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Business Case for one day unpaid leave

(20 Posts)
user1477333978 Mon 24-Oct-16 19:39:20

I'm hoping someone can help me word this - or even give me a hint as to where to start!

I have requested one days unpaid leave (as I have used all my annual leave) and I have been asked to put forward a business case as to why this will benefit the company.

I have NO idea where to even start!

Thank you smile

Mablethorpe Mon 24-Oct-16 19:41:22

Watching in anticipation as I was denied 1 days leave this half term and am instead being allowed (how bloody kind) to work from home.

Mablethorpe Mon 24-Oct-16 19:41:53

Should have said one day unpaid leave.

greenfolder Mon 24-Oct-16 19:42:15

Huh? Why do you need the leave?

Meadows76 Mon 24-Oct-16 19:43:52

Need to know more info.

Why do you need the leave?

What kind of business?

eurochick Mon 24-Oct-16 19:43:57

All you can really do with that is say that the saving to the company will be X and all of your projects/tasks will be unaffected.

Heratnumber7 Mon 24-Oct-16 19:48:19

I suppose the benefit to the company is that you won't be at work not concentrating and doing a shit job because you're worried about not being able to be somewhere else.
Explain how you can still meet your deadlines even with a day off, and how any disruption to the company will be minimal or non existent.

They aren't worried about the days pay. They are concerned that necessary work won't get done.

ImprovingMyMH Mon 24-Oct-16 19:53:11

I think this is just nonsense to try to put you off having the day of unpaid leave. Can you ask to see the relevant policy that states that a business case must be made for a single day of unpaid leave?

user1477333978 Mon 24-Oct-16 20:04:16

I guess whether I need the day is debatable as I have annual leave booked for christmas and new year so in theory I could use one of those days (except I couldn't because I asked for those days for a reason).

maplethorpe Isn't it frustrating!
euro and her I work for a charity. It is a long (and boring) back story but it will be my first day back in the office after mat leave so I don't even have a work load yet. Will most definitely use that though - thank you! smile

Improving I'm with you on that. It feels decidedly awkward of my boss. I could understand needing to make a business case for a week or more but a single day...

Thank you all so much - I wasn't expecting such speedy responses! smile

Muddlingalongalone Mon 24-Oct-16 20:07:26

I'm not a legal expert but Google pare talk leave. I know you need to give 8 weeks notice, but you are entitled to 18 weeks per child or something before they are 18. Not sure if it is a min of a week though.
Sounds crazy to me. Surely business case is you've been off for x amount of time what difference will 1 day make??

Muddlingalongalone Mon 24-Oct-16 20:08:21

*parental stupid autocorrect

greenfolder Mon 24-Oct-16 20:43:19

Did they hire someone to cover you whilst on maternity leave?

user1477333978 Mon 24-Oct-16 21:11:55

They did, Green . They're keeping them on as a job share when I go back.

Thanks muddling - There is a complicating factor in that I have been asked to be somewhere that is not my usual place of work on my first day back which is why I have asked for unpaid leave.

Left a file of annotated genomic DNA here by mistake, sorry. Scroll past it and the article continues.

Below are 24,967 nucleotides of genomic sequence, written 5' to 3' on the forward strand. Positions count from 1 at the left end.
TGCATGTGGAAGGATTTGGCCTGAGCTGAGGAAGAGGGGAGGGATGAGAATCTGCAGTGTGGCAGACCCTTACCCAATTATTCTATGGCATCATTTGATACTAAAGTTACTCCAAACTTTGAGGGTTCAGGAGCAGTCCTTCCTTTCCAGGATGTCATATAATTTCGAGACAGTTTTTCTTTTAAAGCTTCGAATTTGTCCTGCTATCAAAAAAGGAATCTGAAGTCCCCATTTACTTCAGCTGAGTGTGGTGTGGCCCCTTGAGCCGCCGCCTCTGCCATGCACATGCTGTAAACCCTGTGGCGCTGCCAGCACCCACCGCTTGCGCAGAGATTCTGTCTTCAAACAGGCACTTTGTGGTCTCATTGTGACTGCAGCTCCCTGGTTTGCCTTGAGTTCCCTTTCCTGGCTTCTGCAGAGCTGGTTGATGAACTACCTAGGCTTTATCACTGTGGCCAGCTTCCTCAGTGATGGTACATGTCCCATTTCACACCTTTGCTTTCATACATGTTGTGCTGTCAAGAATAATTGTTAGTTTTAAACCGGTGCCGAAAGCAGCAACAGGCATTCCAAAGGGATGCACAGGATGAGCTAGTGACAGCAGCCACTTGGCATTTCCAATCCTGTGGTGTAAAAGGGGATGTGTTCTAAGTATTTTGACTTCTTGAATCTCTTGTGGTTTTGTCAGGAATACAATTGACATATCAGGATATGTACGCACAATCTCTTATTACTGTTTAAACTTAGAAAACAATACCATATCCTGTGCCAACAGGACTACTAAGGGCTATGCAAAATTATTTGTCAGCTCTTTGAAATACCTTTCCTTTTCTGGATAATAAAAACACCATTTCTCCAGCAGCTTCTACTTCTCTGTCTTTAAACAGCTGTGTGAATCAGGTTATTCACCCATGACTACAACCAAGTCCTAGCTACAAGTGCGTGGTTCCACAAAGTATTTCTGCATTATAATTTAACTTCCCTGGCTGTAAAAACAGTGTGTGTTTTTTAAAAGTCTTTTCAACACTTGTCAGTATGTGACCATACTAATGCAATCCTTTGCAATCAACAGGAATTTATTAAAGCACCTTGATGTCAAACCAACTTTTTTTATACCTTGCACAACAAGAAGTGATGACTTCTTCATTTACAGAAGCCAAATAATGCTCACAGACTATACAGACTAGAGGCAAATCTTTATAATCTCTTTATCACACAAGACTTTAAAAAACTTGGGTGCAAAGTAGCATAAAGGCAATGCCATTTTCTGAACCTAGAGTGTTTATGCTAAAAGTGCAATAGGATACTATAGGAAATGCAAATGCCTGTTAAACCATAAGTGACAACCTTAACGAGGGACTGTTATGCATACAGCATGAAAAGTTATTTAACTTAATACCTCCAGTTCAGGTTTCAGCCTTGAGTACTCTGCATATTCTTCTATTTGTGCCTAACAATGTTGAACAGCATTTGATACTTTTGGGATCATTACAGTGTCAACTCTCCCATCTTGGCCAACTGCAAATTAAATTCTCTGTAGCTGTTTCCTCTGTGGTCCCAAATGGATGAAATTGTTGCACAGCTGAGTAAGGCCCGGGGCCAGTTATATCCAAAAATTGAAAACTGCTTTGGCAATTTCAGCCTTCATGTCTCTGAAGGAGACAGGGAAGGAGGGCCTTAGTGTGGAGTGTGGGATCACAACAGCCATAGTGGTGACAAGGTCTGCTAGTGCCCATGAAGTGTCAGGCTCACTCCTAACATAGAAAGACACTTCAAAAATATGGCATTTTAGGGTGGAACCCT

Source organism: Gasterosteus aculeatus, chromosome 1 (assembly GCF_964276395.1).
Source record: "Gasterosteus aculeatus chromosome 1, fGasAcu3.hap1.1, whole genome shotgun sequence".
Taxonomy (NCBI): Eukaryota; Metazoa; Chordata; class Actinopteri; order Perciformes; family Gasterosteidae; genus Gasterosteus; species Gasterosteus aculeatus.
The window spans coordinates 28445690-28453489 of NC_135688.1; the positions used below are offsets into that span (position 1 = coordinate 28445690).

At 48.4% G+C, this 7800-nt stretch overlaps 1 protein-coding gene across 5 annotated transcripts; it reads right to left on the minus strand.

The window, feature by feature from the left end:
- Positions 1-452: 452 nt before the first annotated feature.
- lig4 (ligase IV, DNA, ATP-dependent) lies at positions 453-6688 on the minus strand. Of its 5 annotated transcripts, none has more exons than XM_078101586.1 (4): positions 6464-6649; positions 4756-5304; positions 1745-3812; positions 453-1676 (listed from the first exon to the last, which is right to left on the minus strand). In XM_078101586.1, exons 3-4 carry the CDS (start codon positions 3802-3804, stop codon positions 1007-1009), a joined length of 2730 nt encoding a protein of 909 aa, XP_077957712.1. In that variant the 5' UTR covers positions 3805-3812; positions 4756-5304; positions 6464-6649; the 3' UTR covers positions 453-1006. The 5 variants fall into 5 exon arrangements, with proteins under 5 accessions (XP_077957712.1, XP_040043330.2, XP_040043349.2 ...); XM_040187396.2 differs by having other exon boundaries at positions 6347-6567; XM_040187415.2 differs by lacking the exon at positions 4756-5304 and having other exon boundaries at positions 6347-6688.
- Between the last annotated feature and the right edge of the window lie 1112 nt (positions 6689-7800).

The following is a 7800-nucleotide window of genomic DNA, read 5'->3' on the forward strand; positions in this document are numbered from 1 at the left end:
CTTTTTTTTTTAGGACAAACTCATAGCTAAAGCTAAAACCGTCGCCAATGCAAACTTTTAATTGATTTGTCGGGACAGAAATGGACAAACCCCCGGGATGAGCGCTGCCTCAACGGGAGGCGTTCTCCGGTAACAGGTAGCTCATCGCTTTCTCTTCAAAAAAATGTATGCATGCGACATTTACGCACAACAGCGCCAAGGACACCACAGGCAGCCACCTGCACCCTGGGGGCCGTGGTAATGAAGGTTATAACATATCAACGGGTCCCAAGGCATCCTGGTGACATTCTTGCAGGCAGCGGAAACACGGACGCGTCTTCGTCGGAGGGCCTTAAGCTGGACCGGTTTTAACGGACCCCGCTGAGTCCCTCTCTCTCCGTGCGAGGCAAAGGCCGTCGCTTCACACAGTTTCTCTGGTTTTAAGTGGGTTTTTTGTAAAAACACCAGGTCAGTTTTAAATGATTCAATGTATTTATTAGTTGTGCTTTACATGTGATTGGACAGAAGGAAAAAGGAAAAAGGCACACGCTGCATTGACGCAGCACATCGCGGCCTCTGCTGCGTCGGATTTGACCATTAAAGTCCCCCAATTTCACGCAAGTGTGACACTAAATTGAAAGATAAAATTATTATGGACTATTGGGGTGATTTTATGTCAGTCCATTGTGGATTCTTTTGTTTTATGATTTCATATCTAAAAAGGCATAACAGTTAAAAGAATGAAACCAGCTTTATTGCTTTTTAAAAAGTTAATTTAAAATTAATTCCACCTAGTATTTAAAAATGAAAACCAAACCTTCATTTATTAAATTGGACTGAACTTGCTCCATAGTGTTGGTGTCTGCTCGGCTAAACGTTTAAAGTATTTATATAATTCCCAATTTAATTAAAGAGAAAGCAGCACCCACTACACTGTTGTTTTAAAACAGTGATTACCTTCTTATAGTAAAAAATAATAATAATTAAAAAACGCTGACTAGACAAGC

Heratnumber7 Mon 24-Oct-16 21:52:28

I must say, it doesn't look good asking for a day off on the first day you're due back, be it paid or unpaid. Having to go somewhere different is not really a reason to delay your start. What will you do next time they ask you to be in a different place from normal?

user1477333978 Mon 24-Oct-16 22:20:00

her I know - it's not a great start but it was agreed I would be in the office my first day so everything is geared up for that (practically and emotionally!). It has been changed last minute and it plays havoc with childcare etc so it is better if we just delay my start to the following day.

If I had known I would be expected to be out of the office that day I would have suggested a different start date.

(For context I am expected to be out of the office maybe twice a year.)

eurochick Mon 24-Oct-16 22:26:33

Hmm. I think your boss is sending a message that he/she us really unimpressed and is putting down a marker that they won't make it easy for you to take days of unpaid leave.

stillwantrachelshair Mon 24-Oct-16 22:44:35

Would it be easier for your DP/DH to take the day off to cover childcare complications & you go to work. On my first day back, I ended up staying until 10pm (usual finish of 5.30pm) as there was a bit of a crisis & in week two I had to go to Madrid for a night having not had to travel with work for the previous 5yrs or so but I just felt that I was gaining some brownie points for when DD was sick or our childcare fell through at the last minute. I was very glad I had take this approach when, in week four & with DH in the US with work, DD vomited all over me as I put her in the car to take her to nursery & I had to take the day off.

OhTheRoses Mon 24-Oct-16 22:50:26

I think your dp needs to take the day off and you need to go to work. They are being difficult and you need to rise to the occasion.

m0therofdragons Tue 25-Oct-16 09:20:48

After mat leave I found I had to really prove myself again. Asking for the day off unpaid and refusing to alter childcare is really a bit rubbish. Depends on your line of work I guess but I have a feeling that if I did that my future career progression would not look good. You've had a baby, lots of us have, but you also have a job.

user1477333978 Tue 25-Oct-16 09:38:21

Thank you all for your replies. smile

They've been really helpful. I will reassess the situation this afternoon.

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